Having a good BYOD in policy in place is critical for most companies in the current day, especially in the financial services industry. Employees using mobile devices that are connected to a corporate network, and that are privy to valuable and sensitive data, need to know exactly what protocols they should follow in using that device.
According to Nolan Goldberg, an intellectual property and technology counsel with Proskauer LLP, knowing the fundamental principles of information governance is key so that any BYOD policy can grow to handle whatever comes tomorrow in this world of rapidly changing technology. Firstly, he says it is important to note the difference between an organization giving out mobile devices for work use, as opposed to allowing employees to use their personal devices for work and store corporate data. Most companies have a mobile device management policy in place for the former, so it's that latter that requires a well-implemented BYOD policy.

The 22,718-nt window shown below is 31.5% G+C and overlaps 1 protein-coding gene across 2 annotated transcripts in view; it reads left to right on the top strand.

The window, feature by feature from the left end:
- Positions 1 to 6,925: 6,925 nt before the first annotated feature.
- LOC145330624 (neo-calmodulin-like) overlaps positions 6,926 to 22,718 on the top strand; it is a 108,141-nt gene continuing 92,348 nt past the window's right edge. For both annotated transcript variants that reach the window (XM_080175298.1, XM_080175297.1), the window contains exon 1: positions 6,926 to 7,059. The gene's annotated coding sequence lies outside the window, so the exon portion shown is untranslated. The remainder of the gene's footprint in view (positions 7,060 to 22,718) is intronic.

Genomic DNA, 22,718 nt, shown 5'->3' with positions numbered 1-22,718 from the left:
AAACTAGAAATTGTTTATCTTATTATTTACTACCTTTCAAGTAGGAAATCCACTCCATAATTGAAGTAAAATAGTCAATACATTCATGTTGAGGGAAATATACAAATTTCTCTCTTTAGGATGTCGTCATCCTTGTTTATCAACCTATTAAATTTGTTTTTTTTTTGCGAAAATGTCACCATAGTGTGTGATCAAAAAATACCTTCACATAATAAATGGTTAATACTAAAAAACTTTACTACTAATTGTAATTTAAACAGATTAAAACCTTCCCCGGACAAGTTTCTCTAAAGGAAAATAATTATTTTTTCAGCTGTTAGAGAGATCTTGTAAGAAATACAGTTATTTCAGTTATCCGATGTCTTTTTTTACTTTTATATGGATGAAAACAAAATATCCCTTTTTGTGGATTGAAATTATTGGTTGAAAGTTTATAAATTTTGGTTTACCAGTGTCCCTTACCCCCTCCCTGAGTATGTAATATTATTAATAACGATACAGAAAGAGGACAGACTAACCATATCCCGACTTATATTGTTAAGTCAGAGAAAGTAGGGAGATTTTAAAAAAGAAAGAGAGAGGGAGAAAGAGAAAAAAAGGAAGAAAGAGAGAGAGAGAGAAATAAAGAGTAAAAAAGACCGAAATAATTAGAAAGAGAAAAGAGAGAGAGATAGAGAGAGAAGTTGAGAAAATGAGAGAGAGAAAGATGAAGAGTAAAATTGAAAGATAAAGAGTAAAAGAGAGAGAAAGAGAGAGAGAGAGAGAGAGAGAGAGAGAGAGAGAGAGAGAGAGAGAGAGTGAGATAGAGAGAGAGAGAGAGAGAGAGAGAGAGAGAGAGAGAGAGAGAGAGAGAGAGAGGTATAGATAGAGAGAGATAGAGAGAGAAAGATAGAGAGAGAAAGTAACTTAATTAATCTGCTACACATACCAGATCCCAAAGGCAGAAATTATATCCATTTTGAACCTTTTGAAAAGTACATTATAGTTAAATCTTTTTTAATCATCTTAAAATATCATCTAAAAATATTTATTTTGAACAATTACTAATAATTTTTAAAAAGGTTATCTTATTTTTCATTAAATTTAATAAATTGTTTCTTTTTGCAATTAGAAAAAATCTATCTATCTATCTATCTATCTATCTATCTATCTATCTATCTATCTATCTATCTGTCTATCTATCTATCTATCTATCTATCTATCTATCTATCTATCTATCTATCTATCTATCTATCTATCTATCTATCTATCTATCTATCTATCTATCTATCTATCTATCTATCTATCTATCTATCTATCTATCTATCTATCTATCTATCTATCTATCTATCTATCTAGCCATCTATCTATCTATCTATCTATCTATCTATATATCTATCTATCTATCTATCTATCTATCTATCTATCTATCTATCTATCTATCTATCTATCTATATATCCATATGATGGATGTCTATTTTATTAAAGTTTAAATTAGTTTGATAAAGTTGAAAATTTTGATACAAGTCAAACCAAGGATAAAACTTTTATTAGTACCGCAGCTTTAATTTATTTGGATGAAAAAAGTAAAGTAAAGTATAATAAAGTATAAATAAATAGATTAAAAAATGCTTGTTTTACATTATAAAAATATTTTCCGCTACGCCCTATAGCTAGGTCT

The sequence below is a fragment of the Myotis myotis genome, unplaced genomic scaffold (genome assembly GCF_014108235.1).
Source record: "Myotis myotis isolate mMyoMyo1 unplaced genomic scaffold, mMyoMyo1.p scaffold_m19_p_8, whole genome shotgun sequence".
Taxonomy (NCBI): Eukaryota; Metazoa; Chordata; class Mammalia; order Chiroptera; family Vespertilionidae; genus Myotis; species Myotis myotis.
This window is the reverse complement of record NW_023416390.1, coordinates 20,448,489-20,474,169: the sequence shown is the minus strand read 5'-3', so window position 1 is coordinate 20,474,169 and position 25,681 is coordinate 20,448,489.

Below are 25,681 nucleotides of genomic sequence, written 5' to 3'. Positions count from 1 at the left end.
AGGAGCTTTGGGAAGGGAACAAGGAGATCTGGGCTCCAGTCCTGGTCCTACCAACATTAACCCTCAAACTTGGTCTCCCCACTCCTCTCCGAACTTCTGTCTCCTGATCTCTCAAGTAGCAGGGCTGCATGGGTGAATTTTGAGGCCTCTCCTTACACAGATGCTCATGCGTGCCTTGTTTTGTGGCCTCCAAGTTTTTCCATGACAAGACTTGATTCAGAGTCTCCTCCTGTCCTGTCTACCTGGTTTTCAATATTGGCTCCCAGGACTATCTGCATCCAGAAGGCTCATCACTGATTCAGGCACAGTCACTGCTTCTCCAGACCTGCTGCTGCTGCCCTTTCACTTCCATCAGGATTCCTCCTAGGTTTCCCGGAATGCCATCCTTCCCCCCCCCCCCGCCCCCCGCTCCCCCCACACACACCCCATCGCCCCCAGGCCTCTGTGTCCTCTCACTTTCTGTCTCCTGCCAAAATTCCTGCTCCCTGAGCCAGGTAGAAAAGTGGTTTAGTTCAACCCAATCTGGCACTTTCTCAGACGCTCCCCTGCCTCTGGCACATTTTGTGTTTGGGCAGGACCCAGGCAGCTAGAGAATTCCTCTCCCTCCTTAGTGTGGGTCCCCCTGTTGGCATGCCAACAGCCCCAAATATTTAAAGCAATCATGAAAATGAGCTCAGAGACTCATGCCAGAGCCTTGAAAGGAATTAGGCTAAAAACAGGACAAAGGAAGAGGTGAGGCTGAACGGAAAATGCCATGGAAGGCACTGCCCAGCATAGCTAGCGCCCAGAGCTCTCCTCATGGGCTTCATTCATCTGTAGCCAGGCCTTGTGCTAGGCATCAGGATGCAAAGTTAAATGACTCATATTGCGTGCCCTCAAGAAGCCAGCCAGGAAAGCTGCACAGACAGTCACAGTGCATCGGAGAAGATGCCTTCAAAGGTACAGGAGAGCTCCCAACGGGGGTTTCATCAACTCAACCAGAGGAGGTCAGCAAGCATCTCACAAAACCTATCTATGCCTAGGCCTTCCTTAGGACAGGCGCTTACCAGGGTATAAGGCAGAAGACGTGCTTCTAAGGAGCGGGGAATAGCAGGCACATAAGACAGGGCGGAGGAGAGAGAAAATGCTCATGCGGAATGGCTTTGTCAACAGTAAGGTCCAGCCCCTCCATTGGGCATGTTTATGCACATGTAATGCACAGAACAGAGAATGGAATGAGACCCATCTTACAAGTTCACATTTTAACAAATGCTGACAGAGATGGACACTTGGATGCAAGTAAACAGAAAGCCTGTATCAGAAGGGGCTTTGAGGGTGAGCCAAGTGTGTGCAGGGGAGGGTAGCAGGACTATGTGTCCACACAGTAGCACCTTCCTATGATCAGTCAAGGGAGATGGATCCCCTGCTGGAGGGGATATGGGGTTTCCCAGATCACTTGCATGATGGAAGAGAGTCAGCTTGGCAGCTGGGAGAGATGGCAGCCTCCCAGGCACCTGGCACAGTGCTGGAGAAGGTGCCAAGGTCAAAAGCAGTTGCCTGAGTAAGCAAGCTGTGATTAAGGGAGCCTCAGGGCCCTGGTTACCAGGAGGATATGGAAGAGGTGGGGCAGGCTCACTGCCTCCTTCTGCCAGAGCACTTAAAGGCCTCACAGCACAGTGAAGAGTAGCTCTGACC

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If an employee is allowed to use his personal device to gain access to a corporate network for work purposes, he needs to know the expectations of privacy and ownership of data that comes with that privilege, notes Goldberg. For example, if that employee leaves the company and corporate data needs to be removed, will the entire phone need to be wiped, thus causing the employee to lose personal data as well? These are scenarios that need to be addressed in a BYOD policy, Goldberg says.Bryan Yurcan is associate editor for Bank Systems and Technology. He has worked in various editorial capacities for newspapers and magazines for the past 8 years. After beginning his career as a municipal and courts reporter for daily newspapers in upstate New York, Bryan has ... View Full Bio